Russian-American relations in the post-Cold War world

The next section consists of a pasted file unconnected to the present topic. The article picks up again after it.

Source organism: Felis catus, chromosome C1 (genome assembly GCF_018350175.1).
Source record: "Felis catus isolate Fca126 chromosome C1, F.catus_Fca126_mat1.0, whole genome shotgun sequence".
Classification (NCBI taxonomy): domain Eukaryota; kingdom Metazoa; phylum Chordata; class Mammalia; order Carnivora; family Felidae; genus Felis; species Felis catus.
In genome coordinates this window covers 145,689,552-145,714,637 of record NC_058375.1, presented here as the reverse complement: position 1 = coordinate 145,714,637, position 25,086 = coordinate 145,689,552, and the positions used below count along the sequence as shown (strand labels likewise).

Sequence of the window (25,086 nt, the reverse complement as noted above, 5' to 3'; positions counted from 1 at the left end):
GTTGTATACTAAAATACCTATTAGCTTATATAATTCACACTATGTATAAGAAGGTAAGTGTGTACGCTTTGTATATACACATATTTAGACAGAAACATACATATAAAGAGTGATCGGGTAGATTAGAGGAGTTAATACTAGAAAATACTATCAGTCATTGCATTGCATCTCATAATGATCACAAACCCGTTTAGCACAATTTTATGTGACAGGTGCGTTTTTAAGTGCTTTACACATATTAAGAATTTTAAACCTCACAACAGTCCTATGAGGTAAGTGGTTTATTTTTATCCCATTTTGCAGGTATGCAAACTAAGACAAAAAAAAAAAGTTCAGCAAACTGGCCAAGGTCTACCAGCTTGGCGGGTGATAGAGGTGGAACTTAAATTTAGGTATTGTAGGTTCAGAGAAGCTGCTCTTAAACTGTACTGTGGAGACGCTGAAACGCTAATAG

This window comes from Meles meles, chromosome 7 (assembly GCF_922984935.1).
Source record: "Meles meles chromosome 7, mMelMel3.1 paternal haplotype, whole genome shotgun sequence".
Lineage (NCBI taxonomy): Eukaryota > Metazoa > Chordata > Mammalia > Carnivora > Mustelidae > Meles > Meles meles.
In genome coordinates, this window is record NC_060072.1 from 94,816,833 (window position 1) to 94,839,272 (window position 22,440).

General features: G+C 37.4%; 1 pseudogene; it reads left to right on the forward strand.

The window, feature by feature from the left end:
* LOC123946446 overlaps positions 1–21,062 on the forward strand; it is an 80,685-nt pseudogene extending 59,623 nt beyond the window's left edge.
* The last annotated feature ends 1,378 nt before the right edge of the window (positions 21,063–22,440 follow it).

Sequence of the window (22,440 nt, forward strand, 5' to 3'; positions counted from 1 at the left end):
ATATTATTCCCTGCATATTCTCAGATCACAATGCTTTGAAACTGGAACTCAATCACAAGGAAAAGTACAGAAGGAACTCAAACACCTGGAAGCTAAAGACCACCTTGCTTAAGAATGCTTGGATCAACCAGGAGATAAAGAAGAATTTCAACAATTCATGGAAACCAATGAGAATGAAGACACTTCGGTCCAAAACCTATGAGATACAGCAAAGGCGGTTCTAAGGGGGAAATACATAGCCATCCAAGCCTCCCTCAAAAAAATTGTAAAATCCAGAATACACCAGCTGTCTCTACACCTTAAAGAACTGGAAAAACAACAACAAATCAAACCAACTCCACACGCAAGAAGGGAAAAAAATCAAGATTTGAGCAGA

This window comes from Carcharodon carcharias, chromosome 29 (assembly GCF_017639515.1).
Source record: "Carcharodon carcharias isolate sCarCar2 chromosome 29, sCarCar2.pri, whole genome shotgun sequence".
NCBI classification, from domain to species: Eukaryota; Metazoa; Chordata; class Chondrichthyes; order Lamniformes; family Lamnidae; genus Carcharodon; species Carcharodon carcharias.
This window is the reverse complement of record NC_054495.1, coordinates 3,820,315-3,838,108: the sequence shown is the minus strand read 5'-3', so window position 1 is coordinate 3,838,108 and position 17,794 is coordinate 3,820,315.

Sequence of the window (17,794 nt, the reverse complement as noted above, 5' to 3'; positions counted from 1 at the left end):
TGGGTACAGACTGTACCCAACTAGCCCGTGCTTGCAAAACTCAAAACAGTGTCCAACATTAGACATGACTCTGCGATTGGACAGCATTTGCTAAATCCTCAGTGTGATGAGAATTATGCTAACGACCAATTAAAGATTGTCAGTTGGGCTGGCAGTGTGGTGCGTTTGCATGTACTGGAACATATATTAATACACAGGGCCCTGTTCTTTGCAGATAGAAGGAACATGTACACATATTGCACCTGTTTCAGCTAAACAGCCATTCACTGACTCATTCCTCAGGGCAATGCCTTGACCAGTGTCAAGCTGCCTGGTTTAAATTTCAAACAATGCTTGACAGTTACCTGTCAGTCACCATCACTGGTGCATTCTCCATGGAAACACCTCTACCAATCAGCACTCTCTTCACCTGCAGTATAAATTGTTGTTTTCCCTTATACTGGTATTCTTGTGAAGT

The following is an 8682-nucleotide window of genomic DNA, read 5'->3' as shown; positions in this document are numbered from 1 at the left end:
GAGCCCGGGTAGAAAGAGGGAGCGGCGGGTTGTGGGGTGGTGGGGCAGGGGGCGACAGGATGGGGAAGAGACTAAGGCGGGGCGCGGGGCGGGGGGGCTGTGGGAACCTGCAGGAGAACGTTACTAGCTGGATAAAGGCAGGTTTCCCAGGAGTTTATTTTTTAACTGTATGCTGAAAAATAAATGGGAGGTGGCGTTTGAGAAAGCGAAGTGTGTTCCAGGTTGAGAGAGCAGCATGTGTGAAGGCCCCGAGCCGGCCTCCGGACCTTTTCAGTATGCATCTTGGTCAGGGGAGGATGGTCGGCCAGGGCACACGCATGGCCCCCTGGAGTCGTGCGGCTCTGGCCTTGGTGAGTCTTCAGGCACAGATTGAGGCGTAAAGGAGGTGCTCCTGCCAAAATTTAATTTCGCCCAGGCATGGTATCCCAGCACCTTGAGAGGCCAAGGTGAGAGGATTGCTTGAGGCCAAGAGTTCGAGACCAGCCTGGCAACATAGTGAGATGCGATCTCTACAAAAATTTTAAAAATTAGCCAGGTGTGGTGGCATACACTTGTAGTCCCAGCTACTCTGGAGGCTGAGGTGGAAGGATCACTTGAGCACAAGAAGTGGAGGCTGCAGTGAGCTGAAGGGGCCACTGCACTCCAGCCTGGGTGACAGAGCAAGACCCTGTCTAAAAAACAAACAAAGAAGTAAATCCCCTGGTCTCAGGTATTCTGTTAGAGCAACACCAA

Why did the Russian take-over of Crimea come as a surprise to so many observers in the academic practitioner and global-citizen arenas? The answer presented in this book is a complex one, rooted in late-Cold War dualities but also in the variegated policy patterns of the two powers after 1991. This book highlights the key developmental stages in the evolution of the Russian-American relationship in the post-Cold War world. The 2014 crisis was provoked by conflicting perspectives over the Balkan Wars of the 1990s, the expansion of NATO to include former communist allies of Russia as well as three of its former republics, the American decision to invade Iraq in 2003, and the Russian move to invade Georgia in 2008. This book uses a number of key theories in political science to create a framework for analysis and to outline policy options for the future. It is vital that the attentive public confront the questions raised in these pages in order to control the reflexive and knee-jerk reactions to all points of conflict that emerge on a regular basis between America and Russia.Key topics include struggles over the Balkans, the expansion of NATO, the challenges posed by terrorism to both nations, wars fought by both powers in the first decade of the twenty-first century, conflict over missile defence, reactions to post-2011 turmoil in the Middle East, and the mutual interest in establishing priorities in Asia.

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